Add like
Add dislike
Add to saved papers

Lymphoproliferative disorders in pediatric liver allograft recipients: a review of 212 cases.

BACKGROUND AND OBJECTIVES: Due to the limited incidence of posttransplant lymphoproliferative disorders (PTLD) in pediatric liver graft recipients, there is a scarcity of data on the characteristics of the disease in this population. We aimed to analyze the special features and behavior of PTLD arising after pediatric liver transplantation.

DESIGN: A comprehensive search of the literature was conducted for the available data on PTLD in pediatric liver recipients pediatric PTLD through a search of Pubmed and Google Scholar using appropriate terms.

METHODS: We sought data on liver recipients younger than 18 years of age at the time of transplantation. From 51 reports, 43 fulfilled the inclusion criteria. Overall 250 cases of PTLD (212 pediatric PTLD) were found from 43 reports. Data on pediatric patients was compared to adults.

RESULTS: Pediatric PTLD lesions were more likely of the polymorphic type (P=.004) and polyclonal (when age cut-off was defined at 12 years; P=.023). Remission rates, metastasis frequency and organ involvements were not different between the groups (P>.1 for all). Survival analysis showed no disparity between pediatric PTLD and adult patients (P>.1); but when data was reanalyzed for patients surviving at least 4 months post diagnosis, the log rank test showed that pediatric patients have a superior outcome compared to adults (P=.045).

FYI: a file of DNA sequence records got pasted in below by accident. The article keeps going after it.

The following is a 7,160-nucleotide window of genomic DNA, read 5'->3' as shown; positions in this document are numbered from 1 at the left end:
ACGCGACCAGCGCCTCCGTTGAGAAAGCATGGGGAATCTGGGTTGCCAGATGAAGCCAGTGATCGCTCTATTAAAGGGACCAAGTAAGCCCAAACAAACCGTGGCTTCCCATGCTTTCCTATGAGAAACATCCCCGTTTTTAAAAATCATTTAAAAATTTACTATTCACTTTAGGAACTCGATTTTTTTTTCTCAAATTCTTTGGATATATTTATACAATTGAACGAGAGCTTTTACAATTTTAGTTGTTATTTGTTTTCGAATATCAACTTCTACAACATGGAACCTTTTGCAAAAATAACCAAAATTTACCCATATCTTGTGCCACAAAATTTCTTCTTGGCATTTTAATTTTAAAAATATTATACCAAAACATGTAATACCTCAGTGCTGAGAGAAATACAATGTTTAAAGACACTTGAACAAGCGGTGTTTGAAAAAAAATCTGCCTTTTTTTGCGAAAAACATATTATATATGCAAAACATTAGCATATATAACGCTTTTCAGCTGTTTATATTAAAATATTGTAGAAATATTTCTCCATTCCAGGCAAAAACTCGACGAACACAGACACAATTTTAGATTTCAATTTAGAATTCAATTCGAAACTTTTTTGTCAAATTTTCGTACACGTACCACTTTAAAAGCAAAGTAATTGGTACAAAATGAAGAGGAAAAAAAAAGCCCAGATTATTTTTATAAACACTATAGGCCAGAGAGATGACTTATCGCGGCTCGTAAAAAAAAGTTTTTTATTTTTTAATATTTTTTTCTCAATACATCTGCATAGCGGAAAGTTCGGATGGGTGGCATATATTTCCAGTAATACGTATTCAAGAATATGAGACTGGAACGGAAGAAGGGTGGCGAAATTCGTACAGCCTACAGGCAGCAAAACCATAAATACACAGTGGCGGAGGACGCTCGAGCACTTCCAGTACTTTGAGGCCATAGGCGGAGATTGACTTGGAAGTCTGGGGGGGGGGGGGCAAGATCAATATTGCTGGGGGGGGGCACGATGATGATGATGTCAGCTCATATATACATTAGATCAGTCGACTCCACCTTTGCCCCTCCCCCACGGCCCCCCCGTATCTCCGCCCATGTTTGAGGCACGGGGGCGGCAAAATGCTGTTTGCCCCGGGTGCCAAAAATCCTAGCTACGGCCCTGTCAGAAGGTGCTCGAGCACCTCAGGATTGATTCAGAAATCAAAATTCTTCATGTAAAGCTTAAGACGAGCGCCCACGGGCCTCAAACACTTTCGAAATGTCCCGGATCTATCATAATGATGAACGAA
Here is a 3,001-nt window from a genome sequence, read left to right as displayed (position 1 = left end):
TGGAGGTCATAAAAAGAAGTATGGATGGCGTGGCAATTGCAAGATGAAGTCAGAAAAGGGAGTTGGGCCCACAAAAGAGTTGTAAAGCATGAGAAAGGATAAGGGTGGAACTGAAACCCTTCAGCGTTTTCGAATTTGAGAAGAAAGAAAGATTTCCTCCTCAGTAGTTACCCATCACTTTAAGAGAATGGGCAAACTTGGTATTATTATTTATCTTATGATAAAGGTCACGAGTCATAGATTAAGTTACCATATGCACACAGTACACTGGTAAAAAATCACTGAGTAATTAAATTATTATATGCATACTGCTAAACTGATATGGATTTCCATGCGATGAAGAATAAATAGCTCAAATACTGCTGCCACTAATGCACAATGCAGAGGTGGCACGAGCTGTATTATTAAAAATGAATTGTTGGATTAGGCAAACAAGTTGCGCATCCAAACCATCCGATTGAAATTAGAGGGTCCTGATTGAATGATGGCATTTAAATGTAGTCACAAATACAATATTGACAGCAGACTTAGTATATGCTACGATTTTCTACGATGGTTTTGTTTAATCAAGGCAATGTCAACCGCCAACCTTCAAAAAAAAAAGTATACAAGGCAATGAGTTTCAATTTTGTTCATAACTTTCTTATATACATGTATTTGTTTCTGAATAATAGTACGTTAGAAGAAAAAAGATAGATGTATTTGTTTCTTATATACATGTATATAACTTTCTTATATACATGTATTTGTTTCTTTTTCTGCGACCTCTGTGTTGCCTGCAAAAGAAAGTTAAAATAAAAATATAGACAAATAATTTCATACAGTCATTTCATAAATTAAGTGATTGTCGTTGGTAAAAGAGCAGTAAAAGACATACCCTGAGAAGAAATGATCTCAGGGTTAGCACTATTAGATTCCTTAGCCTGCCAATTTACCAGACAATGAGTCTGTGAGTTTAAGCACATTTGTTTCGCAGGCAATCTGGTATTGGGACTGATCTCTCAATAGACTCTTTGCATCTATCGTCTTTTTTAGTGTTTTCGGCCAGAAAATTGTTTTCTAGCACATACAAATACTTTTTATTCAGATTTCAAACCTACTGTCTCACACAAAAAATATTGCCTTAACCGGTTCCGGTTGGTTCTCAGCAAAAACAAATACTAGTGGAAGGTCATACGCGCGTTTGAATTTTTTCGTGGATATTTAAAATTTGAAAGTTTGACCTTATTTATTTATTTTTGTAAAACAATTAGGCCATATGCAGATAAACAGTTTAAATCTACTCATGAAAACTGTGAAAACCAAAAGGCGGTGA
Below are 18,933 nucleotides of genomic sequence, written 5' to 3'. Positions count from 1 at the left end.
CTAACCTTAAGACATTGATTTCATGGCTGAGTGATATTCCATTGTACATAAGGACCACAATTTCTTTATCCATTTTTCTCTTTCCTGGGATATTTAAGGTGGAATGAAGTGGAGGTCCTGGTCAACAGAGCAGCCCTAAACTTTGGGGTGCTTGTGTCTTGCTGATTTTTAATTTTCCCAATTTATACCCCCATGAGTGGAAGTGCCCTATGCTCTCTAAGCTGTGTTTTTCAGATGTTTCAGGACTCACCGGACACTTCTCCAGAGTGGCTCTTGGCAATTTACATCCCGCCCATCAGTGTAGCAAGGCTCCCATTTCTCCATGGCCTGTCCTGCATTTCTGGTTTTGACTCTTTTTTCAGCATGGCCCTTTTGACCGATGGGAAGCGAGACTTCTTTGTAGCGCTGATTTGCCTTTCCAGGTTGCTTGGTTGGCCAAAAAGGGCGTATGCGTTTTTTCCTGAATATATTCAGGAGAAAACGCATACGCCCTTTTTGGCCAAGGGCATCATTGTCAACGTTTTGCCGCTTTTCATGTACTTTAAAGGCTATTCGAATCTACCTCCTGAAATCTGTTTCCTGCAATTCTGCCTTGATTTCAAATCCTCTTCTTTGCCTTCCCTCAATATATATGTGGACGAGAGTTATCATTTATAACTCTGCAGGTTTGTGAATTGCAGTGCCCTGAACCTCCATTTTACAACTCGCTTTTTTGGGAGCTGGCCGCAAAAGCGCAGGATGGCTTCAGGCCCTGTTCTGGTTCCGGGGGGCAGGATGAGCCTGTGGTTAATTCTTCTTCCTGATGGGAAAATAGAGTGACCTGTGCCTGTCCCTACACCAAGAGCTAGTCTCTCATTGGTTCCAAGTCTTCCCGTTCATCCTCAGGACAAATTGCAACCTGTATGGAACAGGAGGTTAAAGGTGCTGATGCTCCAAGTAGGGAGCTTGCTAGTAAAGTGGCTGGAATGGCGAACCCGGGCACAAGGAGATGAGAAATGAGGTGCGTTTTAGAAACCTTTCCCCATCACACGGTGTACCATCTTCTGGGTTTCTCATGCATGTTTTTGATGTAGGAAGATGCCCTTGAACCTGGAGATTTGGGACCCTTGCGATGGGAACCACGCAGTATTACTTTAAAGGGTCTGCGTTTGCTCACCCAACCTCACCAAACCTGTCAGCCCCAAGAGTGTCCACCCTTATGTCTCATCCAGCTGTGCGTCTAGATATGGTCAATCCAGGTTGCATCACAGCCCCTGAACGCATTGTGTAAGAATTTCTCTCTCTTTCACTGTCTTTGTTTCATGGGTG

CONCLUSIONS: Pediatric liver recipients developing PTLD have relatively better disease presentation and behavior than that in adults. Stomach involvement was also more frequently seen in patients younger than 12 years, and should be more intensively evaluated. Future studies with a prospective approach and larger population size are needed for confirming our results.

Full text links

We have located links that may give you full text access.
Can't access the paper?
Try logging in through your university/institutional subscription. For a smoother one-click institutional access experience, please use our mobile app.

For the best experience, use the Read mobile app

Mobile app image

Get seemless 1-tap access through your institution/university

For the best experience, use the Read mobile app

All material on this website is protected by copyright, Copyright © 1994-2024 by WebMD LLC.
This website also contains material copyrighted by 3rd parties.

By using this service, you agree to our terms of use and privacy policy.

Your Privacy Choices Toggle icon

You can now claim free CME credits for this literature searchClaim now

Get seemless 1-tap access through your institution/university

For the best experience, use the Read mobile app